Health care stocks posted solid second-quarter gains but lagged the broad market as measured by the Standard & Poor's 500 Index. The health care sector has been volatile, especially in the biotechnology segment, which plunged about 20% after an early-year rally and then surged late in the second quarter. All of the industry groups within the Lipper Health/Biotech Index posted positive second-quarter results, with pharmaceuticals and life sciences generating the best returns. The services and products and devices makers segments were weakest.
The Health Sciences Fund returned 4.39% in the quarter compared with 5.23% for the S&P 500 Index and 4.17% for the Lipper Health/Biotechnology Funds Index. For the 12 months ended June 30, 2014, the fund returned 40.45% versus 24.61% for the S&P 500 Index and 38.22% for the Lipper Health/Biotechnology Funds Index. The fund's average annual total returns were 40.45%, 27.98%, and 15.26% for the 1-, 5-, and 10-year periods, respectively, as of June 30, 2014. The fund's expense ratio was 0.79% as of its fiscal year ended December 31, 2013. Investors should note that the fund's short-term performance is highly unusual and unlikely to be sustained.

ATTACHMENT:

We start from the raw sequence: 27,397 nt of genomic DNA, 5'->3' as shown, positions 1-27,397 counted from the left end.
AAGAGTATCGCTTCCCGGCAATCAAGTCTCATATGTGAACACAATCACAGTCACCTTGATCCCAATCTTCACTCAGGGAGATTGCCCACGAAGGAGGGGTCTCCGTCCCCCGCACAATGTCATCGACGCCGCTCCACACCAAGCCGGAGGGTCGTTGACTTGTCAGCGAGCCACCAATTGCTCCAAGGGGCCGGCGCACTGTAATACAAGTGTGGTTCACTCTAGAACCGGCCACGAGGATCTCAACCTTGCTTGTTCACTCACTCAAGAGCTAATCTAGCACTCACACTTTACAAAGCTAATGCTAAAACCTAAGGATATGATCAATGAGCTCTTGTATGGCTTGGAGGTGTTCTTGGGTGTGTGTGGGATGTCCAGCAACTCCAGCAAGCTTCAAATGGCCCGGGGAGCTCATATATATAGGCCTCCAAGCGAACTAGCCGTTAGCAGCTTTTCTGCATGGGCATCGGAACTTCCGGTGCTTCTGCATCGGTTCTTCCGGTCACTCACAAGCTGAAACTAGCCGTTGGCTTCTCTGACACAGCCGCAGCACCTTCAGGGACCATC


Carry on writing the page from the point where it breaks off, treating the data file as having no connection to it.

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Our biotechnology holdings, which remained the portfolio's largest industry allocation, generated solid absolute and relative performance thanks to stock selection. However, we are significantly underweight, at 31% of total net assets, versus the nearly 43% allocation in the benchmark. We opportunistically trimmed several of our richly priced biotechnology holdings in the second quarter, but we remain bullish on the segment because we believe that the discovery, development, manufacture, and commercialization of medicines remain the long-term drivers of value in health care. The services industry is our second-largest allocation at approximately 26% of assets. The majority of these holdings are managed care companies. Stock selection hurt our results in the life sciences industry.
It appears that the pace of drug approval is accelerating, which should improve the profitability of biotech companies. Insurers are benefiting from growing enrollment, thanks to the Affordable Care Act. Additionally, the sector is benefiting from an increase in merger and acquisition activity. Acquisition-related tax inversions allow an acquiring company to domicile its operations in a lower-tax jurisdiction. At a time when most companies are generating peak operating margins and limited top line growth, lower taxes are an immediate windfall for shareholder value. Almost every one of our profitable companies that has been a recent top performer has benefited from merger activity. Although we are somewhat concerned about the sector's recent volatility and rich valuations following its meteoric advance over the past five years, we remain optimistic about the long-term prospects for health care stocks. However, we believe that returns are unlikely to remain as strong going forward.